Hawkish holdout UniCredit joins the rush to push back BoE hike calls

January 15, 2016

Commuters brave the rush hour on the northern line on the London underground in London, Britain August 5, 2015. Londoners face major transport disruption from Wednesday evening as train drivers and staff on the underground rail network walk out for the second time in less than a month. Unions are angry over plans to introduce a new night service from September and weeks of talks with transport bosses have failed to clinch a deal over pay and conditions.   REUTERS/Dylan Martinez  TPX IMAGES OF THE DAY - RTX1N70F

After Bank of England policymakers once again voted 8-1 in favour of keeping British interest rates on hold at a record low, UniCredit just got on board with a carriage full of other major banks and pushed back its call for when the initial rate rise would come.

In a Reuters poll on Thursday the median expectation as to when the first hike in nearly nine years would come moved out to the third quarter, three months later than a poll published only last week, and where the consensus view has been for several months now.

Bank Rate has held at a record low 0.5 percent since early 2009. The BoE will publish a more detailed analysis of where it thinks the economy is headed in its quarterly Inflation Report next month.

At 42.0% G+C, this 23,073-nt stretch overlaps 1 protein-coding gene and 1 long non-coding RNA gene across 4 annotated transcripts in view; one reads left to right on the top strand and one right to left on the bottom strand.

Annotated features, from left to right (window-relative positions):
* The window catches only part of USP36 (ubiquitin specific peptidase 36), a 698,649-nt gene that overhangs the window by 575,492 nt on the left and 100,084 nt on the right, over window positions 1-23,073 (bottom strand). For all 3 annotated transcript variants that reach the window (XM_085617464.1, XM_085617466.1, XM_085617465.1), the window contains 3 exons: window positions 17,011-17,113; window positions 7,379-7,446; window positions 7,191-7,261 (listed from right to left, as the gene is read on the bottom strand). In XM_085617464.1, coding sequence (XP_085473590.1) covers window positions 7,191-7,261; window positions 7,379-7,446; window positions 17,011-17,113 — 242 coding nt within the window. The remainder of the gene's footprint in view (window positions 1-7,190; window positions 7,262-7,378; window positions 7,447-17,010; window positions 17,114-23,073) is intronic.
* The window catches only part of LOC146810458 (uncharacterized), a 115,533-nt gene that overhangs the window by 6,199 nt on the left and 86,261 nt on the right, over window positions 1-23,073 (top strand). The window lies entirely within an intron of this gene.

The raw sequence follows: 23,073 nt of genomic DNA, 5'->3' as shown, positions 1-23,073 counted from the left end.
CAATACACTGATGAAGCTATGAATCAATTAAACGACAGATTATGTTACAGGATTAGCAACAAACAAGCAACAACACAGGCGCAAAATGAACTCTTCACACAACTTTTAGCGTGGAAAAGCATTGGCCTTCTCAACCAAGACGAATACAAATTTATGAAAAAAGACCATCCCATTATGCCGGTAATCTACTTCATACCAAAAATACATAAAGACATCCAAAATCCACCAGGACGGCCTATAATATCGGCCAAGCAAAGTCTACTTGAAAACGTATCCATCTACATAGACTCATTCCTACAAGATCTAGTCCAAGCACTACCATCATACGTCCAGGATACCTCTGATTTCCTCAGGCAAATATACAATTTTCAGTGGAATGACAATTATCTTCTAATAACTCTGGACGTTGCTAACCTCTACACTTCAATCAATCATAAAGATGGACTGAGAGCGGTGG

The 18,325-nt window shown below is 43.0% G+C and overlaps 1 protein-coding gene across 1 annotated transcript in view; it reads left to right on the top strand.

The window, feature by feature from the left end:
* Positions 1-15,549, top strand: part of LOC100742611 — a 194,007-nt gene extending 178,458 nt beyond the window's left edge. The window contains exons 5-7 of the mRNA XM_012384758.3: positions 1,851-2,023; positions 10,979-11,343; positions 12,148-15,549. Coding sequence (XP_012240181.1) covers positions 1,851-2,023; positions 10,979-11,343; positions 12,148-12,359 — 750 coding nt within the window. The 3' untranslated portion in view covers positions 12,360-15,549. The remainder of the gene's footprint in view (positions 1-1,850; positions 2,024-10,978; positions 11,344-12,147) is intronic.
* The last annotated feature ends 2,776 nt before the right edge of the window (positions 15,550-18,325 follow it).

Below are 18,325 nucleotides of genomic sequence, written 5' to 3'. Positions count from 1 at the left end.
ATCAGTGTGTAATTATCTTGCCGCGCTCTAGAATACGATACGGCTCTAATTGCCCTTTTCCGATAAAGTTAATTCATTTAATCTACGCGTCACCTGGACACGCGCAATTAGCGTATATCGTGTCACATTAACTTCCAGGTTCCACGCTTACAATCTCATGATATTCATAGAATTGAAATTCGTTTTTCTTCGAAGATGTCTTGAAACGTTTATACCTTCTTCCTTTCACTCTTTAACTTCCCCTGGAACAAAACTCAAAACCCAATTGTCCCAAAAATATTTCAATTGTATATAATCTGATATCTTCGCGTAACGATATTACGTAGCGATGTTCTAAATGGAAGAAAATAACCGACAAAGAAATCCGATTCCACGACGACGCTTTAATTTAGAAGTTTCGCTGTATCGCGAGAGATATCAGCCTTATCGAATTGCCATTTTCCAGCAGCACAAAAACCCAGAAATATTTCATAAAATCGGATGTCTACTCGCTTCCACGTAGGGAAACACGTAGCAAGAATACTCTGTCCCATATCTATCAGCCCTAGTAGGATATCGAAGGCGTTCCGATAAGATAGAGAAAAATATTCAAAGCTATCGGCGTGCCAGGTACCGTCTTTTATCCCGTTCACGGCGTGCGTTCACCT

But the latest poll is the sixth time the consensus for the first British rate rise has shifted since economists first predicted one in a poll two years ago. JP Morgan and Citi have recently pushed out their call for a first hike.

“We expect the Report to confirm that the recent developments have further reduced the likelihood of a rate hike in the near-term,” said Daniel Vernazza, lead UK economist at UniCredit.

UniCredit, the most accurate forecaster in 2014 Reuters polls on British economic data and which previously had May pencilled in for the first hike, now expects the first 25 basis point rise to come in November.

“In light of the significant further fall in oil prices, the levelling-off of wage growth (albeit we think this is temporary) and the recent stock market volatility, we feel the likelihood of a rate hike in May has now fallen significantly,” Vernazza wrote.

Recent downbeat economic data, alongside virtually no inflation, has persuaded many forecasters that the Bank’s Monetary Policy Committee would not act anytime soon.

Sterling hit a 5-1/2 year low against the dollar on Friday, putting it on track for its third straight week of losses, as investors grew increasingly concerned about Britain’s economic outlook and pushed back chances of a rate hike to early 2017.

Since the November Inflation Report oil prices have fallen another 40 percent, bringing total losses over the past year and a halt to over 70 percent. According to the latest Reuters poll it will be well into 2017 at least before inflation reaches the Bank’s 2 percent target.

With reporting by Krishna Eluri

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